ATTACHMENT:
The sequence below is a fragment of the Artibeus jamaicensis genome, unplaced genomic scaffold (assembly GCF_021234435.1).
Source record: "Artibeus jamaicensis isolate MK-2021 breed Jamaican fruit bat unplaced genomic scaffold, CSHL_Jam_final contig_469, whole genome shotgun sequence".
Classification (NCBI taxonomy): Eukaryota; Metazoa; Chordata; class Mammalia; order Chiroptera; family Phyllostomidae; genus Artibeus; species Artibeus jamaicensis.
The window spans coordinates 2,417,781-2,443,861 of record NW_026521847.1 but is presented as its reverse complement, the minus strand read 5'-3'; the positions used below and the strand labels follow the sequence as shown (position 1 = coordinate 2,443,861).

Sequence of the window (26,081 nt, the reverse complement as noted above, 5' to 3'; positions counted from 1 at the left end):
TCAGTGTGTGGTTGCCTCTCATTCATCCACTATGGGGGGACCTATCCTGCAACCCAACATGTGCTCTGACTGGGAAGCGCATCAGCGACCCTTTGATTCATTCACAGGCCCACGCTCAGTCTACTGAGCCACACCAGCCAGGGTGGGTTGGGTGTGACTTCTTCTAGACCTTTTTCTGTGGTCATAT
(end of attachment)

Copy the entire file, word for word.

The sequence below is a fragment of the Artibeus jamaicensis genome, unplaced genomic scaffold (assembly GCF_021234435.1).
Source record: "Artibeus jamaicensis isolate MK-2021 breed Jamaican fruit bat unplaced genomic scaffold, CSHL_Jam_final contig_469, whole genome shotgun sequence".
Classification (NCBI taxonomy): Eukaryota; Metazoa; Chordata; class Mammalia; order Chiroptera; family Phyllostomidae; genus Artibeus; species Artibeus jamaicensis.
The window spans coordinates 2,417,781-2,443,861 of record NW_026521847.1 but is presented as its reverse complement, the minus strand read 5'-3'; the positions used below and the strand labels follow the sequence as shown (position 1 = coordinate 2,443,861).

Sequence of the window (26,081 nt, the reverse complement as noted above, 5' to 3'; positions counted from 1 at the left end):
TCAGTGTGTGGTTGCCTCTCATTCATCCACTATGGGGGGACCTATCCTGCAACCCAACATGTGCTCTGACTGGGAAGCGCATCAGCGACCCTTTGATTCATTCACAGGCCCACGCTCAGTCTACTGAGCCACACCAGCCAGGGTGGGTTGGGTGTGACTTCTTCTAGACCTTTTTCTGTGGTCATAT